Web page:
New statement from American Heart Association on How to Raise Healthy Eaters


Every month exciting new research comes out that helps us figure out what steps work best in raising healthy eaters. This past month the American Heart Association published a scientific statement highlighting what we know in how parents can best set the stage for young kids to be healthy eaters. Thankfully much of what is recommended based on the latest research is very consistent with what I have advised on this site and in my books, practiced with my own kids, and share with families every day in my pediatrics practice (phew!). That doesn't mean it's easy, though. As parents we have a natural instinct to want to ENSURE that our kids eat healthy. If they don't, we feel like it is our own fault. But when we FORCE them to eat what we think they should it, it backfires on us. We must be more covert in our strategies. What that means is the following:

  • Our overarching goal as parents should be to help kids learn to eat when they're hungry and stop when their full. To do that, we need to key in to their cues of hunger and fullness, starting in infancy. We need to offer small portions of food and help kids learn to eat slowly. We need to provide structure (such as scheduled meal and snack times) but not force kids to eat certain amounts or types of foods.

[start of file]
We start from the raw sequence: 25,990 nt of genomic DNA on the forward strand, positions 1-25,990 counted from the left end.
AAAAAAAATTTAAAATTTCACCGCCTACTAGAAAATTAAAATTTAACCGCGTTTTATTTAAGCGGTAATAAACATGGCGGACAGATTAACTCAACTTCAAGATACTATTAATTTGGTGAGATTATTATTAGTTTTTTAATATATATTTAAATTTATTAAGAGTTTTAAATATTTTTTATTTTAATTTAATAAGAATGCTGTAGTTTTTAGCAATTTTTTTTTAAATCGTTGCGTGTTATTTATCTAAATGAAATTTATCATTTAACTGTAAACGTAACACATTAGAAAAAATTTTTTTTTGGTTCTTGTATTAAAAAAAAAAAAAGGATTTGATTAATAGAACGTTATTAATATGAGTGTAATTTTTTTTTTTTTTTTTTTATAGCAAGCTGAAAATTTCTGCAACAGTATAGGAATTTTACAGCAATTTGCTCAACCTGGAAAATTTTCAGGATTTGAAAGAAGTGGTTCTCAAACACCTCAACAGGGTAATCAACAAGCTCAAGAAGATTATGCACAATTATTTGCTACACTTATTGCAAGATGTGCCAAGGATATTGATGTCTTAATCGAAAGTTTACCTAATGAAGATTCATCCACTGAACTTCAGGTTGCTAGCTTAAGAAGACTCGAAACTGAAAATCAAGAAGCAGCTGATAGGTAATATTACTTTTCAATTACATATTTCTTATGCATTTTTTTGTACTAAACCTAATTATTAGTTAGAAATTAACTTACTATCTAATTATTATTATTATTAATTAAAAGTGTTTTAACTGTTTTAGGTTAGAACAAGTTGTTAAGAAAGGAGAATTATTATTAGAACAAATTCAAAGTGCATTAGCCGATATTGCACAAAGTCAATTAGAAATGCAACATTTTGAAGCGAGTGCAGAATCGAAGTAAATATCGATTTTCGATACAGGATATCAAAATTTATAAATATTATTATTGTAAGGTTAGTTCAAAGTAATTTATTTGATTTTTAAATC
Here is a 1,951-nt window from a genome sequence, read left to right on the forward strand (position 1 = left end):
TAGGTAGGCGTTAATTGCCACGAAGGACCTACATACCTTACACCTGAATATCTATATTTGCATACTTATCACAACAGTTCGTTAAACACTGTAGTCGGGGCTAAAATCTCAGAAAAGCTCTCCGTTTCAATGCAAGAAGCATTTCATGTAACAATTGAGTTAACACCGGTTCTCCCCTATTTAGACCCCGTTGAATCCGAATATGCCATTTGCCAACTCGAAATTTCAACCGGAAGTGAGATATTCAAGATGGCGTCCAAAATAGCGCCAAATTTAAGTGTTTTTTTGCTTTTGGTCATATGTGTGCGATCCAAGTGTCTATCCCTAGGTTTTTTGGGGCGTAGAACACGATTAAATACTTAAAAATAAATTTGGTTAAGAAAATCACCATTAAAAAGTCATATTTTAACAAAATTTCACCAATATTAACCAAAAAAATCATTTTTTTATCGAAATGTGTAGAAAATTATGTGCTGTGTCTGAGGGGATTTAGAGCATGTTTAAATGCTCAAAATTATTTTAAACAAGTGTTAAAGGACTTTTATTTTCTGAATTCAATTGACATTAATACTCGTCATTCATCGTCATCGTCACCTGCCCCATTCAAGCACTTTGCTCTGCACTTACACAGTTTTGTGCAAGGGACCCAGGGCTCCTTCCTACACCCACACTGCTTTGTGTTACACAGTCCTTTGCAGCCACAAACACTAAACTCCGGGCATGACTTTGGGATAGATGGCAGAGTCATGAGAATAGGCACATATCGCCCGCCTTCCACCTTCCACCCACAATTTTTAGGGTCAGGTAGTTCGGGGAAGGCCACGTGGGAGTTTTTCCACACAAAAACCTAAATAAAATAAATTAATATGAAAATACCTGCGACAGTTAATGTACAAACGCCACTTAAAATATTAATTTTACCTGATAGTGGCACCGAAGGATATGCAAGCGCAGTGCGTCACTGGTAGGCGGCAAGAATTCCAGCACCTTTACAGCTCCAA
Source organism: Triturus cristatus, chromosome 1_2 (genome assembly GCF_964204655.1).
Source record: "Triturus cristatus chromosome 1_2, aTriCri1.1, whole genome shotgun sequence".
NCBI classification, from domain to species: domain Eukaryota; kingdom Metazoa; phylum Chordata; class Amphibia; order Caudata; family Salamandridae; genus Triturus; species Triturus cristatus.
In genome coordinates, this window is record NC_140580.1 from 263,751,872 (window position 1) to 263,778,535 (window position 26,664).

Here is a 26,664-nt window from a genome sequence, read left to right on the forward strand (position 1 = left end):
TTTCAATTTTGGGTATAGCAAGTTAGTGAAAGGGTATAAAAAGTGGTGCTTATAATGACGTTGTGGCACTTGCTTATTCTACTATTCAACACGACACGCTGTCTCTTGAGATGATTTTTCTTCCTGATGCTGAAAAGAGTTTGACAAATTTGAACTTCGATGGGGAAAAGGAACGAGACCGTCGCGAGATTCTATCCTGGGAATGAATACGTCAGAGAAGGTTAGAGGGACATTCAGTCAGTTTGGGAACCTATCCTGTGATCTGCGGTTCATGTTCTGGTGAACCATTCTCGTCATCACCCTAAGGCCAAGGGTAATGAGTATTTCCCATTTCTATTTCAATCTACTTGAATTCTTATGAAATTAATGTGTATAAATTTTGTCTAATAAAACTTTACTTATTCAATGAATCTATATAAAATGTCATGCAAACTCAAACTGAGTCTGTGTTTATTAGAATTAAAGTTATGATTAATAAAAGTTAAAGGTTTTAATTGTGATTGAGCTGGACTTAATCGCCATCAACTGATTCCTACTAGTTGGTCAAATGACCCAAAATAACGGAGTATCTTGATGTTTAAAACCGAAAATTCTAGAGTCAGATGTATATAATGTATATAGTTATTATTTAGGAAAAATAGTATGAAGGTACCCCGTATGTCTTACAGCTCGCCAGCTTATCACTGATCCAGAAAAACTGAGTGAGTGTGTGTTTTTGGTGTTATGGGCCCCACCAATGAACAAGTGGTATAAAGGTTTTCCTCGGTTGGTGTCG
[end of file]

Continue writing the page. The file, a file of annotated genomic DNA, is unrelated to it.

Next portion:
• Our secondary goal should be to help our kids actually consume the healthy stuff. But forcing them to do that doesn't work in the long term. Instead, we can reason with them (as they get older they respond a little better to this (until they are teens, and then, no promises)), compliment healthy choices, in a low-key way repeatedly offer healthy (but perhaps, rejected) foods, create a healthy food environment by having ready access to wholesome foods like fruits and vegetables and keeping the processed stuff and sodas out of the house as much as possible, and eating family meals together as often as possible.

  • Different strategies work best at different ages. Know your child's developmental stage and tendencies. For example, toddlers are naturally picky and a little neophobic (scared to try new foods). Roll with it by not catering to the pickiness and continuing to offer new or rejected foods in a low-key way, paired with a food they love. Preschoolers are increasingly interested in what their friends are doing. Take advantage by offering your child a new or rejected food that you know a child's friend who happens to be visiting really loves. Then don't say anything and just watch. More ideas by age and stage are included in the picture above.

What has worked great for your family? Please share in the comments!

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